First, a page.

Stephen Graham Jones has made his name for literary-minded genre fiction prose stories and won, along the way a Bram Stoker Award and a National Endowment for the Arts fellowship - but now in November 2020, he's attaining one of his real goals: writing a story for Marvel.
Jones, a long-time comics reader (and Wolverine fan), is writing a Silver Fox story for Marvel Comics' upcoming Indigenous Voices anthology, which spotlights the company's Native American and First Nations characters.
Ahead of Indigenous Voices' November 18 debut, Newsarama spoke with Jones about his Silver Fox story, why he chose that character for his Marvel debut, and his deep roots with comic books.
Newsarama: For this anthology, you choose to write a story about Silver Fox because of a shared heritage. Can you tell us about that?
Stephen Graham Jones: Silver Fox was an easy choice. She's Blackfoot, I'm Blackfeet, but, back when, before the 49th parallel, we — Blackfeet — weren't divided from the Blackfoot by any national lines, so we ran together a lot more. Same language, same life. It's the difference in Siksika and Piikani, and, I don't mean to say that's no difference, because it is, but it's a lot less different than between us and the Crow, say, or the Lakota.
So, selecting Silver Fox to write just felt right. I felt like I knew her, if that makes sense.
Nrama: Definitely. Once you came down to her as a character, what did you gravitate towards story-wise?
Jones: Well, since she's pretty officially dead now, I had to dial back into when she wasn't to find a story, of course.
She's been all over, too, but the time that interested me most was that kind of open, untold space before she met Logan. I don't imagine she was just standing around in her camp waiting for him to come sweep her off her feet, I mean. She was out there doing stuff, pushing back against settler encroachment, which, in the 19th century in Canada, is mostly going to be the fur industry and the military.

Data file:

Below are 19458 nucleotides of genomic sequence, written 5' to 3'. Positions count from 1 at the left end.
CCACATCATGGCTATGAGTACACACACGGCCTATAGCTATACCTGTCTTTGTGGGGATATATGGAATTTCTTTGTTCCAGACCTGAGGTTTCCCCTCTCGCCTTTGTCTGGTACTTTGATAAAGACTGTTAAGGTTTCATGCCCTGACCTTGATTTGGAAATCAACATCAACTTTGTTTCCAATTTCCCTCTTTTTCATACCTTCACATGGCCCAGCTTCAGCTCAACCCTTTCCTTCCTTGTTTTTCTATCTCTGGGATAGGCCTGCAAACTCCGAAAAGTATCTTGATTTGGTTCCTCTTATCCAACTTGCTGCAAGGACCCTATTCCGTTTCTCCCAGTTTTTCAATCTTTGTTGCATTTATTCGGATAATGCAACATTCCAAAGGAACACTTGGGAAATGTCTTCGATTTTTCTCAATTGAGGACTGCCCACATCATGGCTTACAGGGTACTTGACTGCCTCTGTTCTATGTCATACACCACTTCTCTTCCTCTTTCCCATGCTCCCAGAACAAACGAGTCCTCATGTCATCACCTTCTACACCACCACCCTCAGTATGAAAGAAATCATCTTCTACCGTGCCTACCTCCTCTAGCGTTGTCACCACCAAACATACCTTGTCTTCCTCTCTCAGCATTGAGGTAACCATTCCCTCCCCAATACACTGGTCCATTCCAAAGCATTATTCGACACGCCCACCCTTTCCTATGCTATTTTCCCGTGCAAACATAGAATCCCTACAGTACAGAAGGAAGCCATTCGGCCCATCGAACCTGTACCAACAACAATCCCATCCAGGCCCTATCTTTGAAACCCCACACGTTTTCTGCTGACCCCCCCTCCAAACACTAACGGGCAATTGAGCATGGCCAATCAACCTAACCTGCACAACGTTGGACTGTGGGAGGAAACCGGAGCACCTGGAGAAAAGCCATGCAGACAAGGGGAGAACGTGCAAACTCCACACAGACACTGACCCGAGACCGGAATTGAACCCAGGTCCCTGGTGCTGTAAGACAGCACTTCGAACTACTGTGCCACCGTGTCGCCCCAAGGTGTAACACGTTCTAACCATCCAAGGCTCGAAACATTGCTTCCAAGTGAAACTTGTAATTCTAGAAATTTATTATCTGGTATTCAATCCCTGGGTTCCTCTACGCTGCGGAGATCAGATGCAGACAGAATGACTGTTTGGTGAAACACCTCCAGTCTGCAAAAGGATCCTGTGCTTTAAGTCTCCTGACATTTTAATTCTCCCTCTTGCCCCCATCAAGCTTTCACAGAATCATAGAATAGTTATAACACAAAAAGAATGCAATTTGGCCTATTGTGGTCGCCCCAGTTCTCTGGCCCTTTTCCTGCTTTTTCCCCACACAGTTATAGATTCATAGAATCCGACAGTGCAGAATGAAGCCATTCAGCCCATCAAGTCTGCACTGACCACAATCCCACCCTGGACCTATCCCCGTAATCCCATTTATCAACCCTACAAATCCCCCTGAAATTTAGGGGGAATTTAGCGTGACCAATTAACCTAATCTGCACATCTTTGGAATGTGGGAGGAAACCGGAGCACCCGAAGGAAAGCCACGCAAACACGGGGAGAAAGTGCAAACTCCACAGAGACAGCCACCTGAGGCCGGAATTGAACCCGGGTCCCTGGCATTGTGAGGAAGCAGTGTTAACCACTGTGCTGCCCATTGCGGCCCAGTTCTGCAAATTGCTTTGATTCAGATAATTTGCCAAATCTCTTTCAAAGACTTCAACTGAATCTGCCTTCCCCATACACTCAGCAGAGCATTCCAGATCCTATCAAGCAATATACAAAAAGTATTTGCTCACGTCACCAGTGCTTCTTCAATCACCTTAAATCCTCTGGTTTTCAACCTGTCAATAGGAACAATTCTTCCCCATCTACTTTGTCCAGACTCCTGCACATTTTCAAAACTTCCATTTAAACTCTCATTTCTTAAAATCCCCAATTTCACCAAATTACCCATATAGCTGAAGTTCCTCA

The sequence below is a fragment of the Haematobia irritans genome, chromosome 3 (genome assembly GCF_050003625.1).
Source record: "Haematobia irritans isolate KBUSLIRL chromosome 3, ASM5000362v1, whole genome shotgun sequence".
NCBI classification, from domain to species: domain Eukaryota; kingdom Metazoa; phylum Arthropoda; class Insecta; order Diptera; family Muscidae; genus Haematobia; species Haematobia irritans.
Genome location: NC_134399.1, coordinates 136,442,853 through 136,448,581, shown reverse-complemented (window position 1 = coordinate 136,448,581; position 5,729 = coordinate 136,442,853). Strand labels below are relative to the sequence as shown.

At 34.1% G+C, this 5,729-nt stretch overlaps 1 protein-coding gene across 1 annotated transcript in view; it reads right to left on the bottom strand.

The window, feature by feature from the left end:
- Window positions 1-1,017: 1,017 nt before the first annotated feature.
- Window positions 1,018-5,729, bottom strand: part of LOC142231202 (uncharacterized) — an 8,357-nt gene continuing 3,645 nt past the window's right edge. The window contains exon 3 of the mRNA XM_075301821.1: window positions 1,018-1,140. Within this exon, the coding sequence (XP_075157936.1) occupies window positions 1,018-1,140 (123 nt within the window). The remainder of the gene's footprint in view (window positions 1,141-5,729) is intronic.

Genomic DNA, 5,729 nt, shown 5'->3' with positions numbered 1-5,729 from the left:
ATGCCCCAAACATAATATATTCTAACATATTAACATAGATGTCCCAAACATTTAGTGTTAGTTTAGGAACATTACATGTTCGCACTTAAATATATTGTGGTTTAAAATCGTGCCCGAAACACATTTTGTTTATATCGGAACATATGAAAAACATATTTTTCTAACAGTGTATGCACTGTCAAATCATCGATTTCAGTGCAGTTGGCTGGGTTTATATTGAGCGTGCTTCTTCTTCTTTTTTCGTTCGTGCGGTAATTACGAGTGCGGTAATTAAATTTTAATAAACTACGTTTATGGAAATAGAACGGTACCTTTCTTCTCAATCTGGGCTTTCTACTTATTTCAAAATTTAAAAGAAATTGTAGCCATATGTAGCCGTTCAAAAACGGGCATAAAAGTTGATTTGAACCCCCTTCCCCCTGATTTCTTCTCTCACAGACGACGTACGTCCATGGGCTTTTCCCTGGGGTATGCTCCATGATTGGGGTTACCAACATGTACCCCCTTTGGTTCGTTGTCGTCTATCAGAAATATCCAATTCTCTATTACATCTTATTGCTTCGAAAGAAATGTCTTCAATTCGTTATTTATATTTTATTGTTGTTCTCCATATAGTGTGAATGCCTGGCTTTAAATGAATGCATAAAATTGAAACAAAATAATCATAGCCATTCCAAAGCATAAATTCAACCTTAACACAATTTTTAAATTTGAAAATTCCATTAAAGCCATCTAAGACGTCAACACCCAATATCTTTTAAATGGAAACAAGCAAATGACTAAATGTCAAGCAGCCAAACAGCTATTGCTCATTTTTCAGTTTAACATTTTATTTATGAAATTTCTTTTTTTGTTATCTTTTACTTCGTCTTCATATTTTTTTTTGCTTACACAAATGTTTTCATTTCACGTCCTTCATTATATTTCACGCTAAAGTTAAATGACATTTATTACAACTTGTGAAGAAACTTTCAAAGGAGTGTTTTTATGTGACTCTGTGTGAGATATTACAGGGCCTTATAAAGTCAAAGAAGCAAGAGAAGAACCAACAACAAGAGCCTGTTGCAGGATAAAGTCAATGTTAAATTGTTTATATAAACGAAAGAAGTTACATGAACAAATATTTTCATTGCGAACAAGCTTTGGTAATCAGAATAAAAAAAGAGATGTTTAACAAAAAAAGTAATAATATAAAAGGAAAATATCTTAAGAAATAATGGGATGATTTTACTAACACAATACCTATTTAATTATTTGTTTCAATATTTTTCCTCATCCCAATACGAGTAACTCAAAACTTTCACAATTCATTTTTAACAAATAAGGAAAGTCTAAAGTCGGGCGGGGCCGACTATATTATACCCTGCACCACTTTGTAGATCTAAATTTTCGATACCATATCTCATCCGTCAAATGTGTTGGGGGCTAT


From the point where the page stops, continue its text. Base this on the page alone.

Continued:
Nrama: Tell us more about this story.
Jones: It's her and her first husband sneaking into a fort and causing a ruckus that'll hopefully mean not just the end of that specific establishment, but of all these invaders, for good. And, turns out her husband has some maybe-mutant ability of his own...
Nrama: In an interview with Comic-Watch.com, you said that if this opportunity to write comic books had come to you in your early 20s you may have pursued it sooner, and not even gone on to your prose fiction career. Can you tell us about your comic fandom, even before you thought about comics creating?
Jones: You can find the long version of my lifelong love affair with comic books over at Tor.com, but, in short, I found an issue of Secret Wars on the round rack at a gas station when I was 11 or 12, and I haven't stopped reading them since.
I still teach [the first] Secret Wars in my comic book course, too. A story dreamed up to sell action figures probably shouldn't have been as thrilling and good and important as this was, but, somehow, some way, it is. Even when I clear the fog of nostalgia from my lenses, I mean, Secret Wars holds up.
Nrama: This isn't your first comic book; I found one you did called My Hero. How long have you had an interest in making comic books, Stephen?
Jones: I have done a smaller one, too, 13th Night — a Shakespeare thing that was in conjunction with the first folio touring around. And I've got a graphic novel coming out as well.
I've had the comic book bug since . . . probably the early '90s, I'd say. Right around when X-Men relaunched, when Image Comics was the new kid on the block — when we all had to have four copies of every issue, to be sure to get all the variant covers.
Nrama: I assume your story for Indigenous Voices is already complete and drawn, so what's next for you and comics?
Jones: It's always about finding the right team, isn't it? I've got lots of comic book doors open right now, I just need to figure out which is best.
But, with doors open or not, I'll of course still be reading comics as always, and I'll be scripting them as well when I can. There's nothing like moving through panels, crafting a good page, and then starting over again.
Comic books aren't illustrated fiction, and they're not colored storyboards for movies. The medium of the comic book is its own unique, amazing thing, and, when done right, it accomplishes things that neither fiction nor film can touch.